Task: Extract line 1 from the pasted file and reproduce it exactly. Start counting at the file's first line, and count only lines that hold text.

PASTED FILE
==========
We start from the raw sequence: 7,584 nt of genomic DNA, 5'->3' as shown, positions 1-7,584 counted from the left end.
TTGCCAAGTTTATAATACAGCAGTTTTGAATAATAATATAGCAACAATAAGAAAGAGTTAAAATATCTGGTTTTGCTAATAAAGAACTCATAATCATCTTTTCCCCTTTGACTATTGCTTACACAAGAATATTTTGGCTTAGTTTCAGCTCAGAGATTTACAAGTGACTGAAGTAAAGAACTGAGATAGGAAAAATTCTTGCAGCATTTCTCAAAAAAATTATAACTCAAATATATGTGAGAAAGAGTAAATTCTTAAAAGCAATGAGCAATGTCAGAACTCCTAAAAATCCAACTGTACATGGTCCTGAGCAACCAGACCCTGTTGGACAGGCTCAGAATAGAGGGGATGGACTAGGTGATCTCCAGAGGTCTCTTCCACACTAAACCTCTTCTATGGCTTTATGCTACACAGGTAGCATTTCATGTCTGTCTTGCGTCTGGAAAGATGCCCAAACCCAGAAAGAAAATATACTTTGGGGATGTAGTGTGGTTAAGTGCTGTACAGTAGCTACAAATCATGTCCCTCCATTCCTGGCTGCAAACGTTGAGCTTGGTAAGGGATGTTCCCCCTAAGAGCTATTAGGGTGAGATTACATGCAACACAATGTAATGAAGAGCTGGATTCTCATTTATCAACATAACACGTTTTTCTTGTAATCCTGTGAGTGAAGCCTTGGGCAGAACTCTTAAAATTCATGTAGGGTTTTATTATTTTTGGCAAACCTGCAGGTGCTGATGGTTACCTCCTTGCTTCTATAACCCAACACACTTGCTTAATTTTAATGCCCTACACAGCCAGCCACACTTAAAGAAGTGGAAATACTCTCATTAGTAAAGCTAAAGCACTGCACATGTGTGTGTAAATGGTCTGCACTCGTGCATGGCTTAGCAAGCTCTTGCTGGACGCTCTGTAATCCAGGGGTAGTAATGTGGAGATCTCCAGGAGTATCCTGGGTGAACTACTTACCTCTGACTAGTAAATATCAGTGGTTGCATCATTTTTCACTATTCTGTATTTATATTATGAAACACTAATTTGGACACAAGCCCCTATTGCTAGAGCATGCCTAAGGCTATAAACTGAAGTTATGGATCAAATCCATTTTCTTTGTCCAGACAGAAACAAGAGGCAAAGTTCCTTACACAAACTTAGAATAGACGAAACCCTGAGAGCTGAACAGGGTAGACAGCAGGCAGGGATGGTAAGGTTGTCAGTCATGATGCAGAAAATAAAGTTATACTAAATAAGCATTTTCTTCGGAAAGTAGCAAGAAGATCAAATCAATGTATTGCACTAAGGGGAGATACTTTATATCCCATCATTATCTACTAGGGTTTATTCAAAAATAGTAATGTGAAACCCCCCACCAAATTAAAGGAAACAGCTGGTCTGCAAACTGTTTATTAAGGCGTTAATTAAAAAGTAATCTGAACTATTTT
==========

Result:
We start from the raw sequence: 7,584 nt of genomic DNA, 5'->3' as shown, positions 1-7,584 counted from the left end.